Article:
German patent DE42 23 133 C2, hereby incorporated by reference, discloses a method of producing relatively defect free material in RTP machines. Apparatus induced thermal inhomogeneities have been reduced in the last few years because of the demand for more uniform processing. Among the techniques used have been control of the individual lamp power, use of circular lamps, and rotation of the semiconductor wafers with independent power control.
Most RTP machines have a thin rectangular quartz reaction chamber having one end open. The reaction chamber is made from a set of flat quarts plates joined together ("welded") in a manner known in the art. Chambers meant for vacuum use often have a flattened oval cross section. Chambers could even be made in the form of a flat cylindrical pancake. In general, the chambers are used so that the thin objects to be heated are held horizontally, but they could also be held vertical or in any convenient orientation. The reactor chamber is usually thin to bring the lamps close to the object to be heated. The reactor chamber is opened and closed at one end with a pneumatically operated door when the wafer handling system is in operation. The door is usually made of stainless steel, and may have a quartz plate attached to the inside. The process gas is introduced into the chamber on the side opposite the door and exhausted on the door side. The process gas flow is controlled by computer controlled valves connected to various manifolds in a manner well known in the art.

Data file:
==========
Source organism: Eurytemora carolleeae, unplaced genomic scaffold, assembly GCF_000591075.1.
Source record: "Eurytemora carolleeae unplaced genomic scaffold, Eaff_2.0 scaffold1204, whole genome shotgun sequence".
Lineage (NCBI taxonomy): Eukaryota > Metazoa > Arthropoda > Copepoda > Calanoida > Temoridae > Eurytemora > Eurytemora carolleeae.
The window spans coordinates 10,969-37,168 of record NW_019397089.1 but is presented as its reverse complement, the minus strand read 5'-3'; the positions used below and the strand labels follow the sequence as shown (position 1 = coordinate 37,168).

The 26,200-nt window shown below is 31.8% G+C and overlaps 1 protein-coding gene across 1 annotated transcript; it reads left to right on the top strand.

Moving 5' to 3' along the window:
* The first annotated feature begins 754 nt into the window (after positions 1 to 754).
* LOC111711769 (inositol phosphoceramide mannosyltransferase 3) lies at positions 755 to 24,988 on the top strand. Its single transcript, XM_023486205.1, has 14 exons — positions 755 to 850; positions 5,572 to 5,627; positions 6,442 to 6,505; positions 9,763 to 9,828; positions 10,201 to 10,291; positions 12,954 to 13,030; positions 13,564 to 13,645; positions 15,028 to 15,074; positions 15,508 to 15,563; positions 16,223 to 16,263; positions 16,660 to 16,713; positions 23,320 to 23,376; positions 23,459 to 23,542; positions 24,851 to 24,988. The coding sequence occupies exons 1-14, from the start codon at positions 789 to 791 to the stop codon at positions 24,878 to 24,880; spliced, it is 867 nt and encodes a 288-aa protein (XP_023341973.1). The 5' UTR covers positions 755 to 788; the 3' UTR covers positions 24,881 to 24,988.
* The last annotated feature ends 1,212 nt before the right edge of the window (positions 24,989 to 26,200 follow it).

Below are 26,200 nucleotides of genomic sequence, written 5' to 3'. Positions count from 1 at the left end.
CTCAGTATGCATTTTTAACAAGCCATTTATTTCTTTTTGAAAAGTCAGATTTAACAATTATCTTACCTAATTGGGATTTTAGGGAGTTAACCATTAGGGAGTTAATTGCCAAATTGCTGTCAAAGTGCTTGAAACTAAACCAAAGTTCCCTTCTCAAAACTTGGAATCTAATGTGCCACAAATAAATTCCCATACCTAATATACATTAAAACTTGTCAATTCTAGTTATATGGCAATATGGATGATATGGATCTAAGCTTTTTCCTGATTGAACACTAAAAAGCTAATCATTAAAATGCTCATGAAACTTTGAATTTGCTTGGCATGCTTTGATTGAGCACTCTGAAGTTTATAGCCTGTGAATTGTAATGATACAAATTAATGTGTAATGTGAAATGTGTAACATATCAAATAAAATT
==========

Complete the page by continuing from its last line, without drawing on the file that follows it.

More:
As wafer sizes increase to 300 mm diameter, the quartz "boxes" are increasingly expensive to produce and to use. The amount and size of ancillary equipment inside the RTP chamber is increasing at the same rate. RTP chambers made from different materials, however, have difficulties in that the hot wafers radiate long wavelength infrared radiation, which heats the quartz walls of the RTP systems which are transparent only to visible and near infra-red light. It is thus difficult to seal the transparent walls of the system to the differing material of the non transparent walls, because the differential expansion of the different materials leads to relative motion of the various parts of the RTP chamber. The differential expansion leads to very non uniform forces at different portions of the quartz plates, and such forces can crack the very expensive plates.
Relative motion between the quartz plates and the other parts of the RTP chamber can "scrub" the sealing material and cause contamination of chamber. This contamination is particularly bad for chemical vapor deposition (CVD) of silicon-germanium, where the system must be extraordinarily clean and where the entire system must be "baked" to remove all traces of water vapor from the walls of the system, and where normal sealing materials outgas sufficient material to prevent good CVD growth. Metal gaskets must be used and must be compressed with high pressures, and upon non uniform heating of the quartz plates, the plates may crack.